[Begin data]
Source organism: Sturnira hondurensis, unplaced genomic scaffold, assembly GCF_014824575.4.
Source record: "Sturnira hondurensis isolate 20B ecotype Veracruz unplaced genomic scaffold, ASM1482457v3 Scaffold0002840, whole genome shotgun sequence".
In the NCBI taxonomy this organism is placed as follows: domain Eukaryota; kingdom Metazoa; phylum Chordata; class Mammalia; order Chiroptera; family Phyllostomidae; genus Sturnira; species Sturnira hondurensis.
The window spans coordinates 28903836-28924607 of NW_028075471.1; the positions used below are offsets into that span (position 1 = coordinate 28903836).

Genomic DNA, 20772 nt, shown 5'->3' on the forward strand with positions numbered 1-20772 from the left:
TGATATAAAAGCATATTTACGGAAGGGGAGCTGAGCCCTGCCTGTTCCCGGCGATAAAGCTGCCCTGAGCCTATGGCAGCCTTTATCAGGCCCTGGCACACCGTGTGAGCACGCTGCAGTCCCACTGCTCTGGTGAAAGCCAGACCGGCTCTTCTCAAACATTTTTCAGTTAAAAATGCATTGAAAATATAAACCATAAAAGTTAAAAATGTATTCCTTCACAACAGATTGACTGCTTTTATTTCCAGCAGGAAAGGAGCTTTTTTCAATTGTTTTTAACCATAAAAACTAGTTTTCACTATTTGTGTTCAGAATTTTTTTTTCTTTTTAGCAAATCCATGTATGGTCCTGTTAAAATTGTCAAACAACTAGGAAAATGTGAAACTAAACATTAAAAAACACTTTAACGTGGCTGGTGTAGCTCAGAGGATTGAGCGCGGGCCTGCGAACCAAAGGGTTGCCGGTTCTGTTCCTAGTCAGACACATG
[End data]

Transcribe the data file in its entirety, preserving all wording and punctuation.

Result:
Source organism: Sturnira hondurensis, unplaced genomic scaffold, assembly GCF_014824575.4.
Source record: "Sturnira hondurensis isolate 20B ecotype Veracruz unplaced genomic scaffold, ASM1482457v3 Scaffold0002840, whole genome shotgun sequence".
In the NCBI taxonomy this organism is placed as follows: domain Eukaryota; kingdom Metazoa; phylum Chordata; class Mammalia; order Chiroptera; family Phyllostomidae; genus Sturnira; species Sturnira hondurensis.
The window spans coordinates 28903836-28924607 of NW_028075471.1; the positions used below are offsets into that span (position 1 = coordinate 28903836).

Genomic DNA, 20772 nt, shown 5'->3' on the forward strand with positions numbered 1-20772 from the left:
TGATATAAAAGCATATTTACGGAAGGGGAGCTGAGCCCTGCCTGTTCCCGGCGATAAAGCTGCCCTGAGCCTATGGCAGCCTTTATCAGGCCCTGGCACACCGTGTGAGCACGCTGCAGTCCCACTGCTCTGGTGAAAGCCAGACCGGCTCTTCTCAAACATTTTTCAGTTAAAAATGCATTGAAAATATAAACCATAAAAGTTAAAAATGTATTCCTTCACAACAGATTGACTGCTTTTATTTCCAGCAGGAAAGGAGCTTTTTTCAATTGTTTTTAACCATAAAAACTAGTTTTCACTATTTGTGTTCAGAATTTTTTTTTCTTTTTAGCAAATCCATGTATGGTCCTGTTAAAATTGTCAAACAACTAGGAAAATGTGAAACTAAACATTAAAAAACACTTTAACGTGGCTGGTGTAGCTCAGAGGATTGAGCGCGGGCCTGCGAACCAAAGGGTTGCCGGTTCTGTTCCTAGTCAGACACATG